In an op-ed on Friday, writer Shamira Ibrahim, apparently having exhausted any decent ideas for a column, decided to devote her energies to telling as that “The View Has a Megan McCain Problem.” In Ibrahim’s world, it is a “problem” that the show invites a conservative woman like McCain on the program day after day for no other reason than to push back on the reliably liberal opinions of Whoopi Goldberg, Joy Behar, and guests like Elizabeth Warren.
Here’s a choice passage:
For some viewers, Ms. McCain is the privileged product of conservative nepotism, capitalism and the American military-industrial complex. That coalescence naturally renders her a villain to progressives, who envision her as the cathartic personification of a punching bag on social media. Conversely, each pile-on reinforces her self-written narrative of the long-suffering victim of censorship.
To quote Luke Skywalker: Amazing – every word of what you just said is wrong.
First of all, there’s no “some viewers.” There’s no “progressives.” Instead of just being upfront about it, Ibrahim is couching her own personal opinion, which isn’t worth a hill of beans, as some larger movement on social media. That wouldn’t be worth much more even if it were true, but we’re sure that people like Ibrahim think that there is wisdom in the madness of crowds. Second, in what way is McCain “privileged” that the other hosts of The View are not? Let’s compare her bank account to Whoopi Goldberg’s before making any rash judgments, shall we? Finally, if there is a common “pile-on” from social media, then in what way is McCain’s victimhood narrative “self-written”? That’s a lot of confusion in a single short paragraph.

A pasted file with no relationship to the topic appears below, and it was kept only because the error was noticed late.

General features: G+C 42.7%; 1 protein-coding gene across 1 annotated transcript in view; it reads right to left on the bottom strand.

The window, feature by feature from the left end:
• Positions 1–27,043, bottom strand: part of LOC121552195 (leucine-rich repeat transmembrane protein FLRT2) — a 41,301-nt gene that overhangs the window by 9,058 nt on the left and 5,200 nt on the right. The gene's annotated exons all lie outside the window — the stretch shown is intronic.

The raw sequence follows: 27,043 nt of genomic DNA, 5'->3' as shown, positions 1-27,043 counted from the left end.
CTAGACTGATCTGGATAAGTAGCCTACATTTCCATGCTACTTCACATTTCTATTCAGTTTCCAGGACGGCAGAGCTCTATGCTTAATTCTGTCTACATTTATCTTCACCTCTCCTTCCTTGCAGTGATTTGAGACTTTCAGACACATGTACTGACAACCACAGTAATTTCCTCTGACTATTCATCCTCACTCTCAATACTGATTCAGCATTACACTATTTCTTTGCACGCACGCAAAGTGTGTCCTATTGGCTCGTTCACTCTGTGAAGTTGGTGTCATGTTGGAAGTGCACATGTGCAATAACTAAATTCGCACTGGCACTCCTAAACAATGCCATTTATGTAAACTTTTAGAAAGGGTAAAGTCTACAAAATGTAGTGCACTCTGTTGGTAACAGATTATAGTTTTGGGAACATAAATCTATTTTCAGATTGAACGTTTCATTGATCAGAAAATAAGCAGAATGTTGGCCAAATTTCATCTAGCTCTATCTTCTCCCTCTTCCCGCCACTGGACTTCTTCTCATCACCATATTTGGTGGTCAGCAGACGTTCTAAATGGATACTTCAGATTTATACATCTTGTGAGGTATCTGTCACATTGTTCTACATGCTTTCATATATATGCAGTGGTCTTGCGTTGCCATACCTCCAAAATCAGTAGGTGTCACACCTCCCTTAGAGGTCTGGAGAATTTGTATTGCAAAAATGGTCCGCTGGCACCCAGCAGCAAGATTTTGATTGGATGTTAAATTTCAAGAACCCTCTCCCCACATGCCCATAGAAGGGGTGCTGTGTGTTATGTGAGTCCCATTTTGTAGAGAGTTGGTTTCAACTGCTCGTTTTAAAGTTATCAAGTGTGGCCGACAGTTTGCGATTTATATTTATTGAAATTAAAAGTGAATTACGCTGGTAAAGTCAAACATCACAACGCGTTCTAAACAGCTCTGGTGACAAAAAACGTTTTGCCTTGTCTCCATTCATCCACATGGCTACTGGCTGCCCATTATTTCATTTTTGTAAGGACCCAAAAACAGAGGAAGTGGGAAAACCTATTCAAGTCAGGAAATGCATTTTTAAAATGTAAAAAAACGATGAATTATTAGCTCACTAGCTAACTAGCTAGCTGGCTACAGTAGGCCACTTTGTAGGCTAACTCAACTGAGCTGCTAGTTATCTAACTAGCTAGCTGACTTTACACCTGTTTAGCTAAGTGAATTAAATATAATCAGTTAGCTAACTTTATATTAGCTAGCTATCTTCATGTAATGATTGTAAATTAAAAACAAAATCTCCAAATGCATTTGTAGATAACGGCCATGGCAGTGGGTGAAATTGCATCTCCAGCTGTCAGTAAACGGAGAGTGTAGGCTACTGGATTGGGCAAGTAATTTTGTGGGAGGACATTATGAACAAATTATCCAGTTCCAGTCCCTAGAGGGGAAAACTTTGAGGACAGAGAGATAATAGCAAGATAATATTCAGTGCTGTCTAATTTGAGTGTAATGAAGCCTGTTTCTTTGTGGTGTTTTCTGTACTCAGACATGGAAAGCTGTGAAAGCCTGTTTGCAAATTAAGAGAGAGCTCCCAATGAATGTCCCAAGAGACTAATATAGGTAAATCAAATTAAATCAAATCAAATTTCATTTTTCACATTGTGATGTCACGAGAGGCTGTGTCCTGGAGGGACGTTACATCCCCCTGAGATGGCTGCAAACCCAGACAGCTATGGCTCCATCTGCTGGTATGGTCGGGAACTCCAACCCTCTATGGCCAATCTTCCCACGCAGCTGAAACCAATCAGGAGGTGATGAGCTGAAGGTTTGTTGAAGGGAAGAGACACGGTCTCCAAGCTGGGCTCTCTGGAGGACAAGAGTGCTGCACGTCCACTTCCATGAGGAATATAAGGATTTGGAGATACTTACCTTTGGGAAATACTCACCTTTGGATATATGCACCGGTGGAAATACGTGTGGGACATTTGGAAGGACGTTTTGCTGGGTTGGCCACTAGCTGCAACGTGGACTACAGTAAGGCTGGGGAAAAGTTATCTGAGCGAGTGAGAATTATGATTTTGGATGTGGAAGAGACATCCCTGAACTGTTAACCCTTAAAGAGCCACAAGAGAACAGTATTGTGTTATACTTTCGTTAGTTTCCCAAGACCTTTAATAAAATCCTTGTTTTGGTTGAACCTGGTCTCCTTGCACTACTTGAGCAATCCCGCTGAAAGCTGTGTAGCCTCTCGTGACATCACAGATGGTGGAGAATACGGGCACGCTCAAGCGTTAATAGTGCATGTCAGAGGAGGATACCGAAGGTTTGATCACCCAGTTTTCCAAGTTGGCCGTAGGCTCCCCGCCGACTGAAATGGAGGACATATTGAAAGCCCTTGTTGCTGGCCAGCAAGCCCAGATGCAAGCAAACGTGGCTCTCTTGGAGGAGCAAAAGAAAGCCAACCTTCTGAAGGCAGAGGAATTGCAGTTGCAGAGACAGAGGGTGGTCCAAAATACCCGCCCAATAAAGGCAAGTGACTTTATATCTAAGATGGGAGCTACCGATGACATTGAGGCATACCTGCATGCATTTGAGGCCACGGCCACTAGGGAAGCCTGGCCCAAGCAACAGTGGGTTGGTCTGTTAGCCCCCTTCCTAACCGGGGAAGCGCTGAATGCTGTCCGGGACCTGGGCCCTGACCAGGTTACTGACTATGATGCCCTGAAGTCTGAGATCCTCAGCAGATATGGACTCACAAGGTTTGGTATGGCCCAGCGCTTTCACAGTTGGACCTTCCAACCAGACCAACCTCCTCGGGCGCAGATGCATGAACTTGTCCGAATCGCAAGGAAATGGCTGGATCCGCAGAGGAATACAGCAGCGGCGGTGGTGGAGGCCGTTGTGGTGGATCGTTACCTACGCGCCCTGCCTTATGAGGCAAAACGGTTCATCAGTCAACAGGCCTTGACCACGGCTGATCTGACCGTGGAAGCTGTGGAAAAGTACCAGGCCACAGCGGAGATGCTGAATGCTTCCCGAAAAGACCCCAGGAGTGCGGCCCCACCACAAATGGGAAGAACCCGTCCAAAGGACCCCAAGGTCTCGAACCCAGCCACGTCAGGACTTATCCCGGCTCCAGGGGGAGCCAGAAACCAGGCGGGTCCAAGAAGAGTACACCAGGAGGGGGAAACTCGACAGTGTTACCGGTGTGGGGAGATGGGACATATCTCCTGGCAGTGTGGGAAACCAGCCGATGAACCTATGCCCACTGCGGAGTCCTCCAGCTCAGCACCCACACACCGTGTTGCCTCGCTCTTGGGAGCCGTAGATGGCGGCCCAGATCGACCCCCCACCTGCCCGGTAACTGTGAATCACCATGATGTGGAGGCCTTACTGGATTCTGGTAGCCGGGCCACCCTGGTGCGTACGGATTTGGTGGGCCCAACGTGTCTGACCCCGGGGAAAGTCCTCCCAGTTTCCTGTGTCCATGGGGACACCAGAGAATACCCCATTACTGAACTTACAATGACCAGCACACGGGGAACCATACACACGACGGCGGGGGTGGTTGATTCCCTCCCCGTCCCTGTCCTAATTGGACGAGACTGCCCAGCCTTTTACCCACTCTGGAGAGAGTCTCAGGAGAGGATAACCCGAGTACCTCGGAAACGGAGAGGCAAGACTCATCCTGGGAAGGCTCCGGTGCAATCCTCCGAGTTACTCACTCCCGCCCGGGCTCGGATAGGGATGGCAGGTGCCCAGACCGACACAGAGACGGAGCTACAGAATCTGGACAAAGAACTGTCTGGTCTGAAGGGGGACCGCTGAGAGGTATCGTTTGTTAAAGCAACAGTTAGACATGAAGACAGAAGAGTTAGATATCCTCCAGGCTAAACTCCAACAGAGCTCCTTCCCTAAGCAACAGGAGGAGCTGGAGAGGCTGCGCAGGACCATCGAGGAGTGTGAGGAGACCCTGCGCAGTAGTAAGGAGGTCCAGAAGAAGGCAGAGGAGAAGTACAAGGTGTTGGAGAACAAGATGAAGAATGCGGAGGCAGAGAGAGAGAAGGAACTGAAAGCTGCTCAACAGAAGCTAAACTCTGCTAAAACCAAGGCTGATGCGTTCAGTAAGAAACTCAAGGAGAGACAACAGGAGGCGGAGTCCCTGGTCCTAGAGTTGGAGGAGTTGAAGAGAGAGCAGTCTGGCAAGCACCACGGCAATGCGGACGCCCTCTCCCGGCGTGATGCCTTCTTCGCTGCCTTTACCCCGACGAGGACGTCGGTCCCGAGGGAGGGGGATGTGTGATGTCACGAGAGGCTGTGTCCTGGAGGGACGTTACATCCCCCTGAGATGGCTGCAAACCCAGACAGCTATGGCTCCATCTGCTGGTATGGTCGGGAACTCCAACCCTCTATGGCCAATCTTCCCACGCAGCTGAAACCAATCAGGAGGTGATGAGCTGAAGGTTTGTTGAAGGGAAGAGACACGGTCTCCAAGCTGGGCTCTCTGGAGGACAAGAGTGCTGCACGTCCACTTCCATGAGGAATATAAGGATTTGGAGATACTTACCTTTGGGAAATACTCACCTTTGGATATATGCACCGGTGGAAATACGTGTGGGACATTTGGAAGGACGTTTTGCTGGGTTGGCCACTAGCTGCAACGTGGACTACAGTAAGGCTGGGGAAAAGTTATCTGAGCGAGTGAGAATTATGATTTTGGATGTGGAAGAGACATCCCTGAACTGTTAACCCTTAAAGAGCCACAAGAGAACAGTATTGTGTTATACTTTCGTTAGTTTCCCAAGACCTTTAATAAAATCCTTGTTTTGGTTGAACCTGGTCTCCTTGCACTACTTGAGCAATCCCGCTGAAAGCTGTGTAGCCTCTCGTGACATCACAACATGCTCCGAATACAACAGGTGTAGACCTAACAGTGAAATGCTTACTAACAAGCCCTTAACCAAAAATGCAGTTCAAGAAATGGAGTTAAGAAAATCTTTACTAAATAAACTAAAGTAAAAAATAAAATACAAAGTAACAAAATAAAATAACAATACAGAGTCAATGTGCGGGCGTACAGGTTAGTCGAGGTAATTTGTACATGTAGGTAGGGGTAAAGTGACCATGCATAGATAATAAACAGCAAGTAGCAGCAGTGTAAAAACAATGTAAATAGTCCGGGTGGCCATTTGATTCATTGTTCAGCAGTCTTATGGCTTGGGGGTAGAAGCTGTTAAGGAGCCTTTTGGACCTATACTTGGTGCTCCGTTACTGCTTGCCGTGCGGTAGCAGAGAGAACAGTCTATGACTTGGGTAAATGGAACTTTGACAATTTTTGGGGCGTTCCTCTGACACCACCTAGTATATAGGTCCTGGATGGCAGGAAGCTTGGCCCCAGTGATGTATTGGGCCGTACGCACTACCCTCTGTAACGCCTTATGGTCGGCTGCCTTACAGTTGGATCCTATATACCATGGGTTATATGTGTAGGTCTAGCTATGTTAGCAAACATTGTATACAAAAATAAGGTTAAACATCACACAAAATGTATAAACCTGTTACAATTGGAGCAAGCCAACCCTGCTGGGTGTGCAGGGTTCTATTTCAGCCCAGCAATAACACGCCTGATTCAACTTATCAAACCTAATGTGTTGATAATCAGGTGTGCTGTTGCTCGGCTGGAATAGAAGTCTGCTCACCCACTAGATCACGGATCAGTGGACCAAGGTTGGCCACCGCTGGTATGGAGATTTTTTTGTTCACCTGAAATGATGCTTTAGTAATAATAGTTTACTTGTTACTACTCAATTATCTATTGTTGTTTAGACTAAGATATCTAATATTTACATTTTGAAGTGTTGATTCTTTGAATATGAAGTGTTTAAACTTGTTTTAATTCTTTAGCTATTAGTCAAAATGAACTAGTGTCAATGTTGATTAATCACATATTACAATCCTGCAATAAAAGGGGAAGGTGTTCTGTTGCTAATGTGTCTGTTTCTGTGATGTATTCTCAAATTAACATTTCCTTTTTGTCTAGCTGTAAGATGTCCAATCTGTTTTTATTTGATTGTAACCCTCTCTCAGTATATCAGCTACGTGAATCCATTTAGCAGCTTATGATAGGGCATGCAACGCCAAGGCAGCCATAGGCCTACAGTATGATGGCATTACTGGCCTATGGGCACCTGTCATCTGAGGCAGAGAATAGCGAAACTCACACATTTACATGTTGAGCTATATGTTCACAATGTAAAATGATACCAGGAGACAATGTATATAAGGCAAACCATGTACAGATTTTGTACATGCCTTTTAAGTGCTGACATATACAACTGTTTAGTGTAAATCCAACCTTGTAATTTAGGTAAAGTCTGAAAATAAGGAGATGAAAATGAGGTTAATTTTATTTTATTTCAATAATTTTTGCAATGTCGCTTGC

But if confusion and personal dislike for Meghan McCain was all Ibrahim’s piece amounted to, it wouldn’t be worthy of further consideration. What’s disturbing about Ibrahim’s point is how neatly it interlocks with much of what the left is spewing these days.
“When she appeared on the late-night talk show ‘Watch What Happens Live’ in September, she informed the host, Andy Cohen, that every day she assumes she could get fired, because of ‘the tone of where we are culturally.’ It’s a deflecting refrain that has been employed by standup comedians and political commentators alike — anyone bemoaning the rise of so-called cancel culture when facing pushback for harmful rhetoric,” Ibrahim writes without irony…in a piece calling for Meghan McCain to be thrown off television.
But the worst part is when Ibrahim criticizes Goldberg and The View for insisting that friends can stay friends while disagreeing.
“This ‘agree to disagree’ stance is frustrating and lies in stark contrast with the current political moment, when many are skeptical of the idea of civil discourse and who it is meant to benefit,” she writes.
When “agree to disagree” is off the table, all that’s left is violence. And while we doubt that’s what Ibrahim meant to endorse in the pages of The New York Times, her blind spot illuminates everything that’s dangerously wrong with the left’s current “our way or the highway” mode of social justice activism. Meghan McCain isn’t the problem, THIS is.